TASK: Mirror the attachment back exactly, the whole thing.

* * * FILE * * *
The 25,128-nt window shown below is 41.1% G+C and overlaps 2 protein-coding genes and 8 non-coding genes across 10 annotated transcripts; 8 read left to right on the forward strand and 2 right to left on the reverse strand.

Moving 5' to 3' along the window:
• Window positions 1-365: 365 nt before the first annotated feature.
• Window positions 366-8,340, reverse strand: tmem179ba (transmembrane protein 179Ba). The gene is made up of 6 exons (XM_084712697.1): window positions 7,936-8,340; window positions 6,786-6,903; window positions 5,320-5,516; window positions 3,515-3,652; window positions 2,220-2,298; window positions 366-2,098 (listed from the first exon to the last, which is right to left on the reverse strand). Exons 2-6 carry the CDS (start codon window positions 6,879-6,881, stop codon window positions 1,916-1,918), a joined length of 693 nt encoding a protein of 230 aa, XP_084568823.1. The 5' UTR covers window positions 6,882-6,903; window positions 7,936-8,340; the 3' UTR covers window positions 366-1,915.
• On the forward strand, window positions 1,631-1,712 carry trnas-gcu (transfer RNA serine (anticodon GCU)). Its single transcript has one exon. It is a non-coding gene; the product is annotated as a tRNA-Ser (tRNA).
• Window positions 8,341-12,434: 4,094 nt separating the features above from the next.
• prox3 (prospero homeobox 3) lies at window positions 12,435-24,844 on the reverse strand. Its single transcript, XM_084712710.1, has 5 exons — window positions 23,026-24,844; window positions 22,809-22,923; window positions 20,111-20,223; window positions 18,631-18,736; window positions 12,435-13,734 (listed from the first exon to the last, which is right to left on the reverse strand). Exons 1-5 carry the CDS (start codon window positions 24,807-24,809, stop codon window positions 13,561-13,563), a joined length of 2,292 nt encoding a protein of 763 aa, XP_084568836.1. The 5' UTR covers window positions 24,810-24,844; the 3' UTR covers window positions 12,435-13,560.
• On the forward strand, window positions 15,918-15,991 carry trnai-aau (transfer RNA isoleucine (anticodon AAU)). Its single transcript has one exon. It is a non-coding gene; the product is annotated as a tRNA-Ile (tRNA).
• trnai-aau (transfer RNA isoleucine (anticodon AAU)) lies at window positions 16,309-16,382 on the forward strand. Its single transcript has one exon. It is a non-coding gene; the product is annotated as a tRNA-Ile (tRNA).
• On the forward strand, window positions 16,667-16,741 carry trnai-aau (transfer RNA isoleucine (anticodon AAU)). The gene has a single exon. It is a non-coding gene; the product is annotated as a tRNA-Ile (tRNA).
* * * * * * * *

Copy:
The 25,128-nt window shown below is 41.1% G+C and overlaps 2 protein-coding genes and 8 non-coding genes across 10 annotated transcripts; 8 read left to right on the forward strand and 2 right to left on the reverse strand.

Moving 5' to 3' along the window:
• Window positions 1-365: 365 nt before the first annotated feature.
• Window positions 366-8,340, reverse strand: tmem179ba (transmembrane protein 179Ba). The gene is made up of 6 exons (XM_084712697.1): window positions 7,936-8,340; window positions 6,786-6,903; window positions 5,320-5,516; window positions 3,515-3,652; window positions 2,220-2,298; window positions 366-2,098 (listed from the first exon to the last, which is right to left on the reverse strand). Exons 2-6 carry the CDS (start codon window positions 6,879-6,881, stop codon window positions 1,916-1,918), a joined length of 693 nt encoding a protein of 230 aa, XP_084568823.1. The 5' UTR covers window positions 6,882-6,903; window positions 7,936-8,340; the 3' UTR covers window positions 366-1,915.
• On the forward strand, window positions 1,631-1,712 carry trnas-gcu (transfer RNA serine (anticodon GCU)). Its single transcript has one exon. It is a non-coding gene; the product is annotated as a tRNA-Ser (tRNA).
• Window positions 8,341-12,434: 4,094 nt separating the features above from the next.
• prox3 (prospero homeobox 3) lies at window positions 12,435-24,844 on the reverse strand. Its single transcript, XM_084712710.1, has 5 exons — window positions 23,026-24,844; window positions 22,809-22,923; window positions 20,111-20,223; window positions 18,631-18,736; window positions 12,435-13,734 (listed from the first exon to the last, which is right to left on the reverse strand). Exons 1-5 carry the CDS (start codon window positions 24,807-24,809, stop codon window positions 13,561-13,563), a joined length of 2,292 nt encoding a protein of 763 aa, XP_084568836.1. The 5' UTR covers window positions 24,810-24,844; the 3' UTR covers window positions 12,435-13,560.
• On the forward strand, window positions 15,918-15,991 carry trnai-aau (transfer RNA isoleucine (anticodon AAU)). Its single transcript has one exon. It is a non-coding gene; the product is annotated as a tRNA-Ile (tRNA).
• trnai-aau (transfer RNA isoleucine (anticodon AAU)) lies at window positions 16,309-16,382 on the forward strand. Its single transcript has one exon. It is a non-coding gene; the product is annotated as a tRNA-Ile (tRNA).
• On the forward strand, window positions 16,667-16,741 carry trnai-aau (transfer RNA isoleucine (anticodon AAU)). The gene has a single exon. It is a non-coding gene; the product is annotated as a tRNA-Ile (tRNA).